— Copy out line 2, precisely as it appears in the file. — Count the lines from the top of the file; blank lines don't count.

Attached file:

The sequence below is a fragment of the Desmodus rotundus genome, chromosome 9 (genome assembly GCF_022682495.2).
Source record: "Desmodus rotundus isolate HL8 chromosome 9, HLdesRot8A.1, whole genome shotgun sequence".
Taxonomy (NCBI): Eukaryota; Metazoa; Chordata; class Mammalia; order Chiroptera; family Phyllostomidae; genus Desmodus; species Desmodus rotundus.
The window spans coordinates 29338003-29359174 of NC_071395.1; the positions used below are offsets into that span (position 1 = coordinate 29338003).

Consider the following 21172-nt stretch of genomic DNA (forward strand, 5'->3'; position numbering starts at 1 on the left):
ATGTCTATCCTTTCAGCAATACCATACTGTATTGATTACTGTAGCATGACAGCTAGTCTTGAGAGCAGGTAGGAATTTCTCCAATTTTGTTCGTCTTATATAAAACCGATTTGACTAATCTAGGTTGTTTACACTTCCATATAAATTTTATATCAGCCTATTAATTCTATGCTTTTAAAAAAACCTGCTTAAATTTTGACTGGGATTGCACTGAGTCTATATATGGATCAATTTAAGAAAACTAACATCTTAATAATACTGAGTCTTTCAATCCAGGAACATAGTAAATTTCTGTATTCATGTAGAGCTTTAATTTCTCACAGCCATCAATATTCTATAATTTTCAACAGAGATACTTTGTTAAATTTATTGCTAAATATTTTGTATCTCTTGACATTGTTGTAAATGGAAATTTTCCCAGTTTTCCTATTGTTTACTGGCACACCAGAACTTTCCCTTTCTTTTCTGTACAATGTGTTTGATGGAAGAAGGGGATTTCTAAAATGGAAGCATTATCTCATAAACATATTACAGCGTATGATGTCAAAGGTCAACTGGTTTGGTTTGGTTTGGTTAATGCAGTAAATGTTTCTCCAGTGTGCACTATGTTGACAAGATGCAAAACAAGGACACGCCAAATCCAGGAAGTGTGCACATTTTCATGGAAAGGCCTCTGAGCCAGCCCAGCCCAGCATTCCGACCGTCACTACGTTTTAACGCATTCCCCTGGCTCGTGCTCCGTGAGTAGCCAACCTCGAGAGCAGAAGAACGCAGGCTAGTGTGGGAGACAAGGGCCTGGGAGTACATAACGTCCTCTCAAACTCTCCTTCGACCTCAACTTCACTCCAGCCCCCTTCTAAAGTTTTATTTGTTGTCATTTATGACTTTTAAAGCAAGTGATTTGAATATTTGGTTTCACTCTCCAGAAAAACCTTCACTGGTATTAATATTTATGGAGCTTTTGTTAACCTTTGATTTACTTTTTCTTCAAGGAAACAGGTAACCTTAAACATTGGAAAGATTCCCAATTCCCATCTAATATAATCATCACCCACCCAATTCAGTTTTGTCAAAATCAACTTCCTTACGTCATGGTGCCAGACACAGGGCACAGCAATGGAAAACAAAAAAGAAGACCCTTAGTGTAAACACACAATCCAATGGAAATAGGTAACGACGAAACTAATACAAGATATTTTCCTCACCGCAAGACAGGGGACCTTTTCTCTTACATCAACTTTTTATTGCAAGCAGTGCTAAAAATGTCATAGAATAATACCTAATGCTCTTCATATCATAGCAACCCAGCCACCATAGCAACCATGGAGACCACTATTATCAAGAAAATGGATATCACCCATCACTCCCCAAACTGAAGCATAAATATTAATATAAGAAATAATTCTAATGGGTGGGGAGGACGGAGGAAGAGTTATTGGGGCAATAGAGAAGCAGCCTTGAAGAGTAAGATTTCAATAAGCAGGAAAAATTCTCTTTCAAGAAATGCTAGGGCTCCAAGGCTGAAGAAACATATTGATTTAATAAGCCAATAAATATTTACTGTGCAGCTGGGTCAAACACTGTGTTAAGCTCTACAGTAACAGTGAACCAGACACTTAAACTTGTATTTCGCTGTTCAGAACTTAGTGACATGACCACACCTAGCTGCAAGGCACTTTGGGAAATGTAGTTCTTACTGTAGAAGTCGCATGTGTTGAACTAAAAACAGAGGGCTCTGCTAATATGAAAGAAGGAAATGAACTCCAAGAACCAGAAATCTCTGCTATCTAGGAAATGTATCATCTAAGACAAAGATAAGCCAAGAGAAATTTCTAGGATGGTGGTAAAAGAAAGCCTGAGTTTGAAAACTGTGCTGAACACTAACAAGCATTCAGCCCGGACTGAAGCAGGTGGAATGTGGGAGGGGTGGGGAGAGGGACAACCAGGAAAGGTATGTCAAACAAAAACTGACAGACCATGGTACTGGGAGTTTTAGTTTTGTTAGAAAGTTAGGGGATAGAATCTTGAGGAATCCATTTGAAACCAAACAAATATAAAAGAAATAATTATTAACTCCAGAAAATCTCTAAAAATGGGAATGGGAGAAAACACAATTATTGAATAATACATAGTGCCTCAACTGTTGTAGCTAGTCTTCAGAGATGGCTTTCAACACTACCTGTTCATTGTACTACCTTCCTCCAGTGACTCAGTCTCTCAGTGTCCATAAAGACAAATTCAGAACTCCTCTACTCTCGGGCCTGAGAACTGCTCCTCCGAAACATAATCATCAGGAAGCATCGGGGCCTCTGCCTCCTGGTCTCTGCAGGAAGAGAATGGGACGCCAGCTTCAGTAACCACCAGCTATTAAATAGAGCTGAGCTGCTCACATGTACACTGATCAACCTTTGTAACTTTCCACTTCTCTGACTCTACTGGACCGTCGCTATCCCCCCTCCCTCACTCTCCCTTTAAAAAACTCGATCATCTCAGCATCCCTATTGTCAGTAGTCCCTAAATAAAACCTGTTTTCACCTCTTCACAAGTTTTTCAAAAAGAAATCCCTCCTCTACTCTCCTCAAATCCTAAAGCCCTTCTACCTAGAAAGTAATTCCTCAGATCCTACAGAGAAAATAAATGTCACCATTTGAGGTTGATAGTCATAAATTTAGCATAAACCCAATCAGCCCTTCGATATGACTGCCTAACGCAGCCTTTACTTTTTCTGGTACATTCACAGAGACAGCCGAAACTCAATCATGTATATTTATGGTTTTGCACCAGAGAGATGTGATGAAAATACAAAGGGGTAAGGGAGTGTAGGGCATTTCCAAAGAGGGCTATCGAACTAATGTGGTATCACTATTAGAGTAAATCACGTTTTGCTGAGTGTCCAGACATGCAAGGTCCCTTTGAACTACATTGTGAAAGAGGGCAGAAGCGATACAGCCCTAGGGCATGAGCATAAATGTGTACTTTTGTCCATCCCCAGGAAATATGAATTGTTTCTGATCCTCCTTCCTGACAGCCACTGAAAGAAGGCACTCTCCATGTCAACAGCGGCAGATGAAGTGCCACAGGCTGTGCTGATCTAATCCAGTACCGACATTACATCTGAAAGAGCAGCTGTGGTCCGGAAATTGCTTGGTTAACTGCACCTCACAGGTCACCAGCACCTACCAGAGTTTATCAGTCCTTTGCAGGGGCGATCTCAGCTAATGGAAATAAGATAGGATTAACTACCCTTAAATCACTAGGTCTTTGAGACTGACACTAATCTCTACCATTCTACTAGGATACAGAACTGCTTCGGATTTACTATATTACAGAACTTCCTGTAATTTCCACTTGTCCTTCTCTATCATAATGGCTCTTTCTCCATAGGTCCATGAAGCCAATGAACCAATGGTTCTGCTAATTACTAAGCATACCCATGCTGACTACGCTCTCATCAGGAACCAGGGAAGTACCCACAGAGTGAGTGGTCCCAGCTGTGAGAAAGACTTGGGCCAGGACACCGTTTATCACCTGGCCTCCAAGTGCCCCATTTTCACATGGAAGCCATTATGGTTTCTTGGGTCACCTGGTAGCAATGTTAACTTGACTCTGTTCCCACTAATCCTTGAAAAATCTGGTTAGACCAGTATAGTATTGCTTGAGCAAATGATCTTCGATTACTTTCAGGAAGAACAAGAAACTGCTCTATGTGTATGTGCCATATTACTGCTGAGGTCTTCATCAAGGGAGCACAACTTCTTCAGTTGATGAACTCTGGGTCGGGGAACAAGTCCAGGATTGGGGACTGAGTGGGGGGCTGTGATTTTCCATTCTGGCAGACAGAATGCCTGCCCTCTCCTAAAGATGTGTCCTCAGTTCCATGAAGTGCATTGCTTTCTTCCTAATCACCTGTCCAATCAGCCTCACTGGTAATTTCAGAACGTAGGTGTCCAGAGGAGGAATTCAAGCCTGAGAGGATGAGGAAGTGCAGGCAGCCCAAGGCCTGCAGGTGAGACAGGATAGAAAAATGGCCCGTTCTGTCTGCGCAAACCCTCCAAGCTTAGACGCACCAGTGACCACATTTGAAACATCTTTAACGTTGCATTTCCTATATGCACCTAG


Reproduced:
Source record: "Desmodus rotundus isolate HL8 chromosome 9, HLdesRot8A.1, whole genome shotgun sequence".